Gilead pays $97 million to resolve Letairis copay kickback allegations

by Ben Vernia | September 24th, 2020

On September 23, the Department of Justice announced that California-based Gilead Sciences, Inc., had agreed to pay $97 million over its use of a foundation to cover patients’ copayments for the use of one of its drugs. According to DOJ’s press release:

Pharmaceutical company Gilead Sciences, Inc. (Gilead), based in Foster City, California, has agreed to pay $97 million to resolve claims that it violated the False Claims Act by illegally using a foundation as a conduit to pay the copays of thousands of Medicare patients taking Gilead’s pulmonary arterial hypertension drug, Letairis, the Justice Department announced today. 

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When a Medicare beneficiary obtains a prescription drug covered by Medicare, the beneficiary may be required to make a partial payment, which may take the form of a copayment, coinsurance, or a deductible (collectively “copays”).  Congress included copay requirements in the Medicare program, in part, to serve as a check on health care costs, including the prices that pharmaceutical manufacturers can demand for their drugs.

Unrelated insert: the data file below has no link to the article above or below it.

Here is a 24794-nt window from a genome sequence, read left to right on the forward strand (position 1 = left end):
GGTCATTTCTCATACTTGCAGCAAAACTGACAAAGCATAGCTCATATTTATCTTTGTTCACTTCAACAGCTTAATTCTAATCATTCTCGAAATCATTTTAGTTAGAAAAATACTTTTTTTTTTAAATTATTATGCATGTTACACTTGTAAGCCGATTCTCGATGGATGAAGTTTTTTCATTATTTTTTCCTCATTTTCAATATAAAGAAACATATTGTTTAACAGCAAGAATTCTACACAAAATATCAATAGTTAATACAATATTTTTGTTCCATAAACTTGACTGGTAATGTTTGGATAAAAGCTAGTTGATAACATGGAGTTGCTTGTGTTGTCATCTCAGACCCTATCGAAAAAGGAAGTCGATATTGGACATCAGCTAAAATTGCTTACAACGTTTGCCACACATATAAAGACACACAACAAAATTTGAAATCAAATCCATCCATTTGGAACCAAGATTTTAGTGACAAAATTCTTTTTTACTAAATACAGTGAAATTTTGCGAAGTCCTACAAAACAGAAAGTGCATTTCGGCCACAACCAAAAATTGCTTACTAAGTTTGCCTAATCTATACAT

Under the Anti-Kickback Statute, a pharmaceutical company is prohibited from offering or paying, directly or indirectly, any remuneration — which includes money or any other thing of value — to induce Medicare patients to purchase the company’s drugs.  This prohibition extends to the payment of patients’ copay obligations. 

Gilead sells Letairis, which is approved for treatment of pulmonary arterial hypertension.  The government alleged that Gilead used a foundation, which claims 501(c)(3) status for tax purposes, as a conduit to pay the copay obligations of thousands of Medicare patients taking Letairis and to induce those patients to purchase Letairis, because it knew that the prices Gilead set for Letairis could otherwise pose a barrier to those purchases.  From 2007 through 2010, Gilead made payments to the foundation, which, in turn, used those funds to pay copays of patients prescribed Letairis.  The government alleged that Gilead routinely obtained data from the foundation detailing how much the foundation had spent for patients on Letairis; it then used this information to decide how much to pay to the foundation and to confirm that its payments were sufficient to cover the copays of only patients taking Letairis.  The government also alleged that, to generate revenue from Medicare and induce purchases of Letairis, Gilead referred Medicare patients to the foundation, which resulted in claims to Medicare to cover the cost of Letairis.  

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The case apparently arose from a government investigation, and not from a whistleblower’s complaint. Gilead was not reported to have signed a corporate integrity agreement as part of the settlement.

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